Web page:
State Board Examines Post-Pandemic Recovery Plan, Greenlights Three-Year Graduation Pathway

During the first State Board of Education meeting of 2024, Chair Eric Davis addressed the challenges faced by public schools due to the pandemic. He emphasized the interconnectedness of attendance, mental health, and learning issues among students, calling for a comprehensive response. Davis urged everyone to focus on solutions that prioritize the well-being of students and educators.

Davis acknowledged that the recovery gap in education remains substantial and may feel even wider when combined with existing equity gaps. However, he encouraged listeners to hold onto hope, emphasizing the resilience demonstrated by previous generations in overcoming significant challenges. He emphasized the importance of unity and collaboration for the betterment of future generations.

One of the agenda items discussed in the meeting was a report on the impact of the pandemic on North Carolina’s schools. The meeting also saw unanimous approval of a temporary rule for a three-year high school graduation policy. Additionally, there was a proposal to adopt new temporary school athletics rules, including restrictions on transgender athletes’ participation in sports aligned with their gender identity.

Analysis of Student Learning

The N.C. Department of Public Instruction (DPI) partnered with SAS to conduct a year-over-year analysis of student learning before, during, and after the pandemic. This analysis involved assessing students’ standardized test scores from 2013 to 2023, providing insights into academic recovery.

Jeni Corn, the director of research and evaluation for DPI, highlighted North Carolina’s pioneering role in conducting such an analysis. State Superintendent Catherine Truitt emphasized the significance of tracking academic recovery over a decade. Truitt stated that the data from the analysis helped inform the development of recovery programs and the strategic allocation of resources. Truitt expressed confidence in the resilience of North Carolina’s students and anticipated further improvements in the future.

The analysis revealed that pre-pandemic standardized testing results were relatively stable. However, during the height of the pandemic in 2021, there was a significant decline in most assessment results, except for English II. The subsequent years showed overall improvement, although some assessments did not meet the recovery threshold. By 2023, most assessments continued to improve, surpassing the pre-pandemic trend in third-grade reading and English II.

The graph presented during the meeting depicts the recovery of third-grade EOG reading scores after the pandemic, indicating improvement in this subject and grade. (The State Board of Education)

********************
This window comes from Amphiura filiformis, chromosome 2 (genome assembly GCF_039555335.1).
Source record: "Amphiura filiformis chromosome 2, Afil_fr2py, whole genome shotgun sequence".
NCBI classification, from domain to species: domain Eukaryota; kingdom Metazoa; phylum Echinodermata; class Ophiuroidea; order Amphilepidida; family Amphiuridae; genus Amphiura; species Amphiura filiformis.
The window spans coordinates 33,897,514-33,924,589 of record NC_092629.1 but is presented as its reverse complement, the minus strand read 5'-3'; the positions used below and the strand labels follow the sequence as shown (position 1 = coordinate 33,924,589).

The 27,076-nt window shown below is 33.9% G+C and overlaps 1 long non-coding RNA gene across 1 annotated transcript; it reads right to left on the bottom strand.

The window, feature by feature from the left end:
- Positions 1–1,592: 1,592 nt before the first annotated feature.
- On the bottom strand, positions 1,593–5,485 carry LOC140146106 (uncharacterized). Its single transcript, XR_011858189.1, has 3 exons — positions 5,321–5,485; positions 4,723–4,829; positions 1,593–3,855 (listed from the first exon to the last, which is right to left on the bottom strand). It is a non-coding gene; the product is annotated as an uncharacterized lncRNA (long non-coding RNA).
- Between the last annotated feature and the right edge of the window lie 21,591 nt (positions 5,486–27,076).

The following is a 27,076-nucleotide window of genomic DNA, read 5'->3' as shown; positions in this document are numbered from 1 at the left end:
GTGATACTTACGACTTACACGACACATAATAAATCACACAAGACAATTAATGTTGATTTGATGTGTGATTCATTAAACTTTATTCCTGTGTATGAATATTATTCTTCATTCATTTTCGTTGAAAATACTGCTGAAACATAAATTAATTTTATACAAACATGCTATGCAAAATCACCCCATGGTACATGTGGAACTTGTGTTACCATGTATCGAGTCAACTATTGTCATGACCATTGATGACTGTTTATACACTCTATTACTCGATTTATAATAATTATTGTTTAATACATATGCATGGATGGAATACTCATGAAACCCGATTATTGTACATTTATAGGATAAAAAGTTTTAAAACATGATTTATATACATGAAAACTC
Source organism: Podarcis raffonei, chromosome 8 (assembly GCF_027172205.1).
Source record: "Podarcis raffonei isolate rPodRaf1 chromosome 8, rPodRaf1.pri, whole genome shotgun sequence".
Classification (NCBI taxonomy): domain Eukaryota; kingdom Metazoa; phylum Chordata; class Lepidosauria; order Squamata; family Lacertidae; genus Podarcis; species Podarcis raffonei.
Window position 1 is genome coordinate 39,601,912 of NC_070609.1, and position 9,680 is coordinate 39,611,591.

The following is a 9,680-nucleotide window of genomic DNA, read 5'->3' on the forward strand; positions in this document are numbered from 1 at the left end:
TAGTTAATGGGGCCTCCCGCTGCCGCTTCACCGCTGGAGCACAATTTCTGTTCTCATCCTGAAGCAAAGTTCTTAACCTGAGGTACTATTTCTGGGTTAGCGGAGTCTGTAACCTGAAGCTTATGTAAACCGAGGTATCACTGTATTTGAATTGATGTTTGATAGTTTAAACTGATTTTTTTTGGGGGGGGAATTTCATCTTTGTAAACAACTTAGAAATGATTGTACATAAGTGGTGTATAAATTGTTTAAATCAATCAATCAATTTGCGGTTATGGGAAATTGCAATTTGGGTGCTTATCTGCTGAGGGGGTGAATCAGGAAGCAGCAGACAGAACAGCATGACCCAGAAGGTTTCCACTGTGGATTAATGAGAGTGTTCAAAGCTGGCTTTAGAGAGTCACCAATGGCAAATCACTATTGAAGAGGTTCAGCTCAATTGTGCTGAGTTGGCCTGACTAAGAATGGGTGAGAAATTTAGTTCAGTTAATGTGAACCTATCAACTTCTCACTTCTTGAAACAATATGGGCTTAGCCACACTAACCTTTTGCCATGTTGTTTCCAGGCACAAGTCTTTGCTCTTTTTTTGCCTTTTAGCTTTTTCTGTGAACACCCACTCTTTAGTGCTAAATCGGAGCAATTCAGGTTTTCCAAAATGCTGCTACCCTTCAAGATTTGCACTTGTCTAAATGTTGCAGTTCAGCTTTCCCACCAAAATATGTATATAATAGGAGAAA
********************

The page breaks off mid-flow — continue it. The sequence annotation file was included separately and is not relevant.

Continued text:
John White, vice president of SAS EVAAS for K-12, highlighted the positive trend in third-grade reading results as a significant achievement. Math assessments were more adversely affected by the pandemic compared to reading assessments, with varying results across schools in the state. White emphasized the importance of the data in understanding the impact of the pandemic on learning and monitoring the recovery process.

Three-Year High School Graduation

The Board is now required to establish a three-year high school graduation option available to students across the state. Students can apply for early graduation by submitting a request form through their public school unit. For students under 18 or not emancipated, the form must be signed by a parent or guardian.

For more details on the three-year graduation requirements and discussions, click here.

Changes in School Athletics

The Board proposed new temporary rules for interscholastic sports. These rules align with previous legislation requiring school sports teams to be based on the sex assigned at birth. The proposed rules also cover various aspects such as athlete administration, student health and safety, appeal processes, and penalty rules.

The Board intends to enact these temporary rules by the 2024-25 school year and anticipates adopting them in the upcoming March meeting.

Other Important Updates

  • The Board approved temporary rules for parental concern hearings in compliance with the Parents’ Bill of Rights. More information can be found here.
  • A presentation on the nonprofit organization SparkNC, which facilitates technology-focused learning for students, was made during the meeting.
  • Updates were made to clarify procedures related to the Restart Model, allowing certain public school districts to have charter-like flexibilities.
  • The Board engaged in discussions regarding authorizing Moreland University and KIPP North Carolina, a charter school, as an Educator Preparation Program.
  • The Board submitted two reports to the General Assembly. One report focused on weighted funding for exceptional children students, while the other assessed extraordinary costs associated with education.
  • A 2023 School Mental Health Policy report was presented to the Board.

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